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Friday, January 22, 2010

Squats for Almost Everybody: Bodyweight Half-Squats

(Remember: I'm not a doctor, so all standard disclaimers apply. Proceed at your own risk!)

I know some of you have bad knees, and squats are the last thing you want to hear about. However, there are squats and then there are squats; with the right technique, you might find that squats are a valuable addition to your workout. I've found videos of two different ways to squat... and today I'm going to give you additional instructions for the first one, which might help you gain a lot of leg strength without hurting your knees.

Ok, this first video shows a regular bodyweight squat. The guy who did it should have had his subtitles spellchecked, but it's still a good video; try not to laugh so hard at the subs that you miss what he's doing.

Key points in this video:
  • Feet are shoulder-width apart, with toes pointing straight ahead or just barely to the side
  • Arms are used for balance
  • Feet remain FLAT on the ground throughout the squat (this is probably different from what you're used to), which means most of your weight is on your heels
  • Your knees move straight ahead and NEVER get ahead of your toes
  • Back stays flat (don't hunch your shoulders)
Now, you probably noticed that the guy in this video never bends his knees really deep; at most, he looks like he's sitting in a chair. If you try this, unless you're really strong I doubt that you'll get that low. THAT'S GOOD. You don't need to, because we're going to add some imagined resistance to this squat!

All you need to do is imagine that a large weight is resting on your shoulders; this will cause you to tense your leg muscles, especially your quads (the big muscles on the front of your legs). Don't do it so hard that it hurts; just tense them enough to feel some pressure. Got it?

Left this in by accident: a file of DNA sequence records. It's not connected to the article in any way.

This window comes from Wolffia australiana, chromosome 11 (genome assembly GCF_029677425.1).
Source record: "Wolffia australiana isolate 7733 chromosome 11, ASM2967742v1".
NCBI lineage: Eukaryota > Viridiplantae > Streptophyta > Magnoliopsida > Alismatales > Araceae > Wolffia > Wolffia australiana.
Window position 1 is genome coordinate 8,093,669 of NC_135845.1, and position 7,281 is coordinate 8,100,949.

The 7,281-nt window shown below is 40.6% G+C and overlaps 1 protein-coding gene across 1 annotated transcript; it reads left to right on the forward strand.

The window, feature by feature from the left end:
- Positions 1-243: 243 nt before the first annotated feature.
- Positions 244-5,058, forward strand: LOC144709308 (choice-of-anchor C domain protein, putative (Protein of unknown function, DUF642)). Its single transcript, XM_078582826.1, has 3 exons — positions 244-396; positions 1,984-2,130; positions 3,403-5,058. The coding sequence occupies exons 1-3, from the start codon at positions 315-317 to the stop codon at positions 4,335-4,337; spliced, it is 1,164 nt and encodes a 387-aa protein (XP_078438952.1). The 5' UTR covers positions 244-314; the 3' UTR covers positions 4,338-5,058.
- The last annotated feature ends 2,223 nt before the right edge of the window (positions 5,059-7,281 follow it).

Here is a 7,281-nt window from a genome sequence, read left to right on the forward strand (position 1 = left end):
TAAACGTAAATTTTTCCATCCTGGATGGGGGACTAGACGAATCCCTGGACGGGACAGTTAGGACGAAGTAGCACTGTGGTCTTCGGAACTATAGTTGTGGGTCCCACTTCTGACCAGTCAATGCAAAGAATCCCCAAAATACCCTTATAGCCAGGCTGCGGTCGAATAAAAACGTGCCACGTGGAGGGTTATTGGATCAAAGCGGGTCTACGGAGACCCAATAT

Now, slow the movement down (the guy in the video is actually going TOO FAST for our half-squat) and only bend your knees about HALF as much as he's doing. That's right - at the bottom of your squat, your knees will only be bent about 45 degrees, not the 90 degrees that you see in the video.

This half-squat is the primary range of motion most people use in the course of a day. It doesn't go low enough to put a lot of strain on your knees, but it goes deep enough (when combined with imagined resistance) to really strengthen your quads.

A lot of knee pain is simply caused by weak muscles, and this half-squat gives you a low-strain method of working the muscles. Obviously, if you try it and it hurts, don't do it. But I'm betting a lot of you with sore knees will find this exercise helps reduce your pain if you try it a few weeks.

And for you diehards out there, tomorrow I have the mother of all deep knee bends. I get tired just thinking about them...


  1. I agree. Not many people know that weak leg muscles on the knee area can cause knee pain. podiatrists suggests leg strengthening exercises.

  2. It is a very effective leg and knee strengthening exercise. Some knee problems maybe caused by weak knees. This exercise can be accomplished even at home.

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